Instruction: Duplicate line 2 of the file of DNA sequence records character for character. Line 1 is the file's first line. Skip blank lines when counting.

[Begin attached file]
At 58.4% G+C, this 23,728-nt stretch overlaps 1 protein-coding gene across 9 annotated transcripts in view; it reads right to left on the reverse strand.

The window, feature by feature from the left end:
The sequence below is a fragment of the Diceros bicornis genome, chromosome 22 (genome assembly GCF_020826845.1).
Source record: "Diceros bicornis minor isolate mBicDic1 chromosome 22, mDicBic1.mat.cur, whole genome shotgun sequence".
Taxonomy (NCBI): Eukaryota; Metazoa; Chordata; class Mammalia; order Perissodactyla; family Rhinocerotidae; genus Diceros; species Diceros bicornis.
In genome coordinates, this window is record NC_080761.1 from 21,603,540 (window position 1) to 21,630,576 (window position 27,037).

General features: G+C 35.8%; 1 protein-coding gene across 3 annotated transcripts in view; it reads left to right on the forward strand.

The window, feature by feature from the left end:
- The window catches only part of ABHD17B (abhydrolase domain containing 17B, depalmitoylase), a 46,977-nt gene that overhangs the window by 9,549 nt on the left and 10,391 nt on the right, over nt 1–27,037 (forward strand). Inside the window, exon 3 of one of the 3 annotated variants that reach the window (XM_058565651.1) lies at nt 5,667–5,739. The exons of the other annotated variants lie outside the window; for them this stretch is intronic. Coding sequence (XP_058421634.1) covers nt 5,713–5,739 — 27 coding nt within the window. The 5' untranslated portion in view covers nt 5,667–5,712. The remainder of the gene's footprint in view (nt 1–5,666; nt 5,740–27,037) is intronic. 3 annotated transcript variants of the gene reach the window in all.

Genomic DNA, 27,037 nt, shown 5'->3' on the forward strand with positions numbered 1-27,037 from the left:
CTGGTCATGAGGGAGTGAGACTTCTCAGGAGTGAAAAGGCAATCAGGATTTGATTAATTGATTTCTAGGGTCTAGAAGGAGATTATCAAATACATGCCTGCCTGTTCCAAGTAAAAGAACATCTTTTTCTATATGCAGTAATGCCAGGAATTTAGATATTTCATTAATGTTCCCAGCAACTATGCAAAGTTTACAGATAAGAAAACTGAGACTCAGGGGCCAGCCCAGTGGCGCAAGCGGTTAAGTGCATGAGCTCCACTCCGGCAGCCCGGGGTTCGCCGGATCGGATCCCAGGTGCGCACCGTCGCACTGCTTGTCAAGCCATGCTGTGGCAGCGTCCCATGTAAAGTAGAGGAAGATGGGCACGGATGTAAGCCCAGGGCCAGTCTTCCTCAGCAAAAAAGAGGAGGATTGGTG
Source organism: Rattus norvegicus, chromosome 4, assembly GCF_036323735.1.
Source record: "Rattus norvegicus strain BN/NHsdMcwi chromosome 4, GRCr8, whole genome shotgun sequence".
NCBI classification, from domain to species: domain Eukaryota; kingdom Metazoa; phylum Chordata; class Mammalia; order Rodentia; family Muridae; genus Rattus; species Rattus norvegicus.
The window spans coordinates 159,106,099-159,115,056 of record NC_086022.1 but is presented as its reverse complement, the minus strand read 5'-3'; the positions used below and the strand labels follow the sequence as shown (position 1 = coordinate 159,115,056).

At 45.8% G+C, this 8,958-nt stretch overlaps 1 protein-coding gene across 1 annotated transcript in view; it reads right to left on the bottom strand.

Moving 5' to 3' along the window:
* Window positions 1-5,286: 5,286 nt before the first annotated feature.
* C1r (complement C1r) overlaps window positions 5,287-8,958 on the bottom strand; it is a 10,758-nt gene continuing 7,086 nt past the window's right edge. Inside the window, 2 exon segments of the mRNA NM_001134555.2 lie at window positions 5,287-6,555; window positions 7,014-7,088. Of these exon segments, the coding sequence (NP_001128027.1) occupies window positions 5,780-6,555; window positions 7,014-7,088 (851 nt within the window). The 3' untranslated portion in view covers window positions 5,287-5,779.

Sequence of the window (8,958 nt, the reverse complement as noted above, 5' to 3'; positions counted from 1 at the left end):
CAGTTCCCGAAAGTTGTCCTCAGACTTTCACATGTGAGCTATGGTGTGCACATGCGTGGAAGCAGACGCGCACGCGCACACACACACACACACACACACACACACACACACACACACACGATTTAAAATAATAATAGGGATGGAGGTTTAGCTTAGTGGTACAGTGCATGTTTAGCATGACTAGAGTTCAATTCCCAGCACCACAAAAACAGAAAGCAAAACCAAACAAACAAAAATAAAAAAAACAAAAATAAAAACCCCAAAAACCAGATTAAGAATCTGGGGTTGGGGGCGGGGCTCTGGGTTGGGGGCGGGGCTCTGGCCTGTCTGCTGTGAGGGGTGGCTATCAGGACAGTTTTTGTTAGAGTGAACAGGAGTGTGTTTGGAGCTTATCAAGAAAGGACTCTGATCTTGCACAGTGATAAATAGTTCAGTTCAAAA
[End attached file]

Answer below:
The window, feature by feature from the left end: